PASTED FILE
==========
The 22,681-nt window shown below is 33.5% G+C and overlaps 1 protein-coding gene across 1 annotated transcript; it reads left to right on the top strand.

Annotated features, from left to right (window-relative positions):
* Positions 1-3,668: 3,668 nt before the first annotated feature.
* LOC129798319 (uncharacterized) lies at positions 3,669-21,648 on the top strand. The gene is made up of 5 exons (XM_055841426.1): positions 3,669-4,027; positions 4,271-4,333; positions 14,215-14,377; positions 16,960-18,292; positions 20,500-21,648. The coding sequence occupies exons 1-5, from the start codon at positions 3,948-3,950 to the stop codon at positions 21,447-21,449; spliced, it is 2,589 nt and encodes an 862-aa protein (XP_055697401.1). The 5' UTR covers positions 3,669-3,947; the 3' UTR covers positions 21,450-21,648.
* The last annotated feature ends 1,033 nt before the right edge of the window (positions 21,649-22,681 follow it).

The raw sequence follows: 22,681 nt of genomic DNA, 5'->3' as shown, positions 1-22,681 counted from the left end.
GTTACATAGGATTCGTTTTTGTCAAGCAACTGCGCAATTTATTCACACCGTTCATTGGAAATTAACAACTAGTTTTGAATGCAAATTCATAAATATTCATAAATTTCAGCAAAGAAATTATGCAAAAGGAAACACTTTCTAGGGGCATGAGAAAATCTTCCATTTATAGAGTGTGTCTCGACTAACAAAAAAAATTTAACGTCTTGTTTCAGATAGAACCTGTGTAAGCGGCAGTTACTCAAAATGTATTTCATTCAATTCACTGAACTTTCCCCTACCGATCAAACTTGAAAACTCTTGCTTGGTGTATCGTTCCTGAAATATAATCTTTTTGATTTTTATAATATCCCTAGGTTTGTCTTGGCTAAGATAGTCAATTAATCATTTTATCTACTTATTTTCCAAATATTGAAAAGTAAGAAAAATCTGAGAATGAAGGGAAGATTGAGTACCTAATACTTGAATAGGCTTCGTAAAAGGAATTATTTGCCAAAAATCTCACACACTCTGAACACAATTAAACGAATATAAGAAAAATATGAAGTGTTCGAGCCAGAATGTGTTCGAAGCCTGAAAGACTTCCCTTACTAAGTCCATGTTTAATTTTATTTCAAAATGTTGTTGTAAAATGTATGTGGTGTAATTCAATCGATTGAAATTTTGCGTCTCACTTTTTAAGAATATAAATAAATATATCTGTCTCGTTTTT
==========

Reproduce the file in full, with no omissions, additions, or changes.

The 22,681-nt window shown below is 33.5% G+C and overlaps 1 protein-coding gene across 1 annotated transcript; it reads left to right on the top strand.

Annotated features, from left to right (window-relative positions):
* Positions 1-3,668: 3,668 nt before the first annotated feature.
* LOC129798319 (uncharacterized) lies at positions 3,669-21,648 on the top strand. The gene is made up of 5 exons (XM_055841426.1): positions 3,669-4,027; positions 4,271-4,333; positions 14,215-14,377; positions 16,960-18,292; positions 20,500-21,648. The coding sequence occupies exons 1-5, from the start codon at positions 3,948-3,950 to the stop codon at positions 21,447-21,449; spliced, it is 2,589 nt and encodes an 862-aa protein (XP_055697401.1). The 5' UTR covers positions 3,669-3,947; the 3' UTR covers positions 21,450-21,648.
* The last annotated feature ends 1,033 nt before the right edge of the window (positions 21,649-22,681 follow it).

The raw sequence follows: 22,681 nt of genomic DNA, 5'->3' as shown, positions 1-22,681 counted from the left end.
GTTACATAGGATTCGTTTTTGTCAAGCAACTGCGCAATTTATTCACACCGTTCATTGGAAATTAACAACTAGTTTTGAATGCAAATTCATAAATATTCATAAATTTCAGCAAAGAAATTATGCAAAAGGAAACACTTTCTAGGGGCATGAGAAAATCTTCCATTTATAGAGTGTGTCTCGACTAACAAAAAAAATTTAACGTCTTGTTTCAGATAGAACCTGTGTAAGCGGCAGTTACTCAAAATGTATTTCATTCAATTCACTGAACTTTCCCCTACCGATCAAACTTGAAAACTCTTGCTTGGTGTATCGTTCCTGAAATATAATCTTTTTGATTTTTATAATATCCCTAGGTTTGTCTTGGCTAAGATAGTCAATTAATCATTTTATCTACTTATTTTCCAAATATTGAAAAGTAAGAAAAATCTGAGAATGAAGGGAAGATTGAGTACCTAATACTTGAATAGGCTTCGTAAAAGGAATTATTTGCCAAAAATCTCACACACTCTGAACACAATTAAACGAATATAAGAAAAATATGAAGTGTTCGAGCCAGAATGTGTTCGAAGCCTGAAAGACTTCCCTTACTAAGTCCATGTTTAATTTTATTTCAAAATGTTGTTGTAAAATGTATGTGGTGTAATTCAATCGATTGAAATTTTGCGTCTCACTTTTTAAGAATATAAATAAATATATCTGTCTCGTTTTT